Child Labor and Forced Labor Reports

Cabo Verde

Cabo Verde
2021 Findings on the Worst Forms of Child Labor:

Moderate Advancement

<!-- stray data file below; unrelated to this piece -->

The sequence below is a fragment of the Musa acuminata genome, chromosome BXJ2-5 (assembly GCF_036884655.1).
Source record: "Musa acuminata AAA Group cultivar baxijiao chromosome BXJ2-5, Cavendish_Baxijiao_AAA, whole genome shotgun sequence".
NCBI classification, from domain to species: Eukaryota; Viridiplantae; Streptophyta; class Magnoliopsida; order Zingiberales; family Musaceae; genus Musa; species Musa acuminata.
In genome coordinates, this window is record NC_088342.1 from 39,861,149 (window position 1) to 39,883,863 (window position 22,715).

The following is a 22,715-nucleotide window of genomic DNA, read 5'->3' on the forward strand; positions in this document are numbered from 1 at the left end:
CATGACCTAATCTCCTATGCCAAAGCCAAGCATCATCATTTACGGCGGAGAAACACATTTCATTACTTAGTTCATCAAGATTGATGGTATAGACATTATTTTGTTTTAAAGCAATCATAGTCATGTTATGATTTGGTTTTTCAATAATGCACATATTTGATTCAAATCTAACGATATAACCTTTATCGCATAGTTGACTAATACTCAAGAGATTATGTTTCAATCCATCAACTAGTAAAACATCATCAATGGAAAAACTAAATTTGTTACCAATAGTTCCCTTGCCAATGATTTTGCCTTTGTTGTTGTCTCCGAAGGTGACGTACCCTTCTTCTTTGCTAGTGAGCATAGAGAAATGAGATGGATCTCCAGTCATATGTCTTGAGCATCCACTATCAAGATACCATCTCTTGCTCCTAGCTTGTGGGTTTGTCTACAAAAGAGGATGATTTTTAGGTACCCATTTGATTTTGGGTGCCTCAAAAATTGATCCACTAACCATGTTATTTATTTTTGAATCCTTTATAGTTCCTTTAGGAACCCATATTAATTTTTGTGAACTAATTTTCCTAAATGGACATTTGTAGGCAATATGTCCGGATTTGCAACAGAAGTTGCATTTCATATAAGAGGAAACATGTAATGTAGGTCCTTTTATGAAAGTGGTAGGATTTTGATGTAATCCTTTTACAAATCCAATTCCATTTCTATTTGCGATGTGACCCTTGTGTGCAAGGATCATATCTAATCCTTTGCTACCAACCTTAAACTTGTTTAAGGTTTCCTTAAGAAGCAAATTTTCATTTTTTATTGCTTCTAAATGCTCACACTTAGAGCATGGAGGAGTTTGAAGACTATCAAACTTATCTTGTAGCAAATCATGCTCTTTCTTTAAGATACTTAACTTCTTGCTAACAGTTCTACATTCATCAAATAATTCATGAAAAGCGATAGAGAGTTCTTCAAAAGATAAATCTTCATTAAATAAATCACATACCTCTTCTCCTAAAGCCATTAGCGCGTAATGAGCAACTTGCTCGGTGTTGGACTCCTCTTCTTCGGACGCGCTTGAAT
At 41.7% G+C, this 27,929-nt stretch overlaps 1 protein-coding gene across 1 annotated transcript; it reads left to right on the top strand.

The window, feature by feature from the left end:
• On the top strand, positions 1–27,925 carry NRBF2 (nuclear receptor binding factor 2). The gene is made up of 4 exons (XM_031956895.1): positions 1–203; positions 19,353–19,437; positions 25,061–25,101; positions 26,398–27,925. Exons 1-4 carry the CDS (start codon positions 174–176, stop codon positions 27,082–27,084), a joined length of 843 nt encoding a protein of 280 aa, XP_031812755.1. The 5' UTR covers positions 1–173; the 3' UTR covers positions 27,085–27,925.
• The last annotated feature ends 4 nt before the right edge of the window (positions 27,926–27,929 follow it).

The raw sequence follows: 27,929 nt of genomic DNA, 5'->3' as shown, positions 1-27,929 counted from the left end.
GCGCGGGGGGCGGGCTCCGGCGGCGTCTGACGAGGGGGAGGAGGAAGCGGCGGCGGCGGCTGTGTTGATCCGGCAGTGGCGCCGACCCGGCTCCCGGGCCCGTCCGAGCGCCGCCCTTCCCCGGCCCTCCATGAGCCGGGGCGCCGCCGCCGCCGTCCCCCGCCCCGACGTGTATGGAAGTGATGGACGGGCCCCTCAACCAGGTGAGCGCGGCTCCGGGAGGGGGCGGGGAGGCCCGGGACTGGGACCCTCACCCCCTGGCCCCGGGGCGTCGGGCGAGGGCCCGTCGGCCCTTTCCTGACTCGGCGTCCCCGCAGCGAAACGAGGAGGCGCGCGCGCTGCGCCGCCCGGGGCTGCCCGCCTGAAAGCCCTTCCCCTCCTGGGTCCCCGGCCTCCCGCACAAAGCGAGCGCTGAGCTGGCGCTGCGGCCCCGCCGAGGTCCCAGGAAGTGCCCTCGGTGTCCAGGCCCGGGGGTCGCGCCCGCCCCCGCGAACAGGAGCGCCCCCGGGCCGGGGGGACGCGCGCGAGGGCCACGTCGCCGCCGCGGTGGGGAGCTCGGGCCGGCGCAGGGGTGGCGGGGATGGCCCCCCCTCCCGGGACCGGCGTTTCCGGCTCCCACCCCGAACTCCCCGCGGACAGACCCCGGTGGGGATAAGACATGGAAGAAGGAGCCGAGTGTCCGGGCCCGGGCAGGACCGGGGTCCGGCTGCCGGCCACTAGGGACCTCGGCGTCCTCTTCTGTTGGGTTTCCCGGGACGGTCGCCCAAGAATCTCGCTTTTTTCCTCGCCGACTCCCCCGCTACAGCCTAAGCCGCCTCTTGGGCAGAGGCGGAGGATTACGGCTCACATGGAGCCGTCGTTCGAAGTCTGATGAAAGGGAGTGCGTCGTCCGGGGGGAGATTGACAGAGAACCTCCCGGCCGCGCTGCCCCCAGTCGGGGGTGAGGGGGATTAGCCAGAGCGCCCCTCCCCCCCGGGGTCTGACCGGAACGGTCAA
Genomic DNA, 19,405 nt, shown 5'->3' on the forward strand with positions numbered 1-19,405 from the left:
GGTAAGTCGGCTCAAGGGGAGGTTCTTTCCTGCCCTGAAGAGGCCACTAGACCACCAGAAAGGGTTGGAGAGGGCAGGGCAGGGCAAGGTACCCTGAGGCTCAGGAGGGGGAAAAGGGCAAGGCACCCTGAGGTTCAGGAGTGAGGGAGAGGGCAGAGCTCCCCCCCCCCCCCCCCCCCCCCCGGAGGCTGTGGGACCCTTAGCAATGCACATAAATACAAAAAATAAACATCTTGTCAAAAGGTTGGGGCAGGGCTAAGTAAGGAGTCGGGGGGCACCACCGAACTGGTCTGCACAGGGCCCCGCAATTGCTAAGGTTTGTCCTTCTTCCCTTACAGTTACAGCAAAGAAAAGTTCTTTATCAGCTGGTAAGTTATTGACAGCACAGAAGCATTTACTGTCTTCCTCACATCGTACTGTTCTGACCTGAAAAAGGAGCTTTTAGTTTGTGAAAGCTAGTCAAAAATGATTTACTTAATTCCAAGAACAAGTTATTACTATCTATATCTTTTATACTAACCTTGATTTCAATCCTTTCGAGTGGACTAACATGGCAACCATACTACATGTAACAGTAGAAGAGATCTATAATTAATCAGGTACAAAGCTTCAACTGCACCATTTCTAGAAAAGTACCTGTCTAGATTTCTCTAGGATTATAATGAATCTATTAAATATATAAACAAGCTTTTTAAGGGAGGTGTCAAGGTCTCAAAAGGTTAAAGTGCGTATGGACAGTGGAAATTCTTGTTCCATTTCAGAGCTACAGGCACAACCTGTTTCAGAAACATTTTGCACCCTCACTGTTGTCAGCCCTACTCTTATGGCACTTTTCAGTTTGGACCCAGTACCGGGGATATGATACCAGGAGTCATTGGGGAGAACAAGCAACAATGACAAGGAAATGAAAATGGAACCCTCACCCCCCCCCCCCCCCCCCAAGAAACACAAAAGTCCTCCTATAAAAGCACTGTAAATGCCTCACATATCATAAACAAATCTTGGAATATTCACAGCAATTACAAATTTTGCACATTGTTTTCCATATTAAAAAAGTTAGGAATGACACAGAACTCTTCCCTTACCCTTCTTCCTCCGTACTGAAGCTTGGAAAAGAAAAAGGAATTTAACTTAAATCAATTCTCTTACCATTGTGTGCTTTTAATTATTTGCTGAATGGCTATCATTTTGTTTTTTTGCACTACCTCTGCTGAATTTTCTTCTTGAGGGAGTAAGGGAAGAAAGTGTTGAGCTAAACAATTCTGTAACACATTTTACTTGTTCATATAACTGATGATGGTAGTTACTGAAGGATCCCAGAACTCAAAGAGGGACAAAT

In 2021, Cabo Verde made moderate advancement in efforts to eliminate the worst forms of child labor. The government amended the Penal Code and the Code of Criminal Procedure to increase penalties for sexual crimes committed against children, notably those between the ages of 14 and 16. These amendments also increase penalties by one-third in situations involving family relationships or guardianships, and attribute accountability not only to perpetrators but also to those who assist in the victimization of children. In addition, the Cabo Verdean Institute for Children and Adolescents launched a program to ensure that children remain in school and stay off the streets. Furthermore, a National Plan to Prevent and Combat Sexual Violence Against Children and Adolescents, along with a National Communications Strategy for the Prevention and Combat of Sexual Violence were approved. In 2021, Maio Island recorded zero cases of child labor after having recorded the highest number of cases in the country during the previous reporting period, due to extensive awareness-raising efforts conducted throughout the island and increased collaboration between relevant agencies. However, children in Cabo Verde are subjected to the worst forms of child labor, including in commercial sexual exploitation, sometimes as a result of human trafficking. Children also perform dangerous tasks in agriculture. Laws prohibiting forced labor are not sufficient as they do not criminalize practices similar to slavery or debt bondage and forced or compulsory labor. In addition, communication among law enforcement agencies is limited and social programs to assist children involved in agriculture and domestic work are not sufficient to address the scope of the problem.

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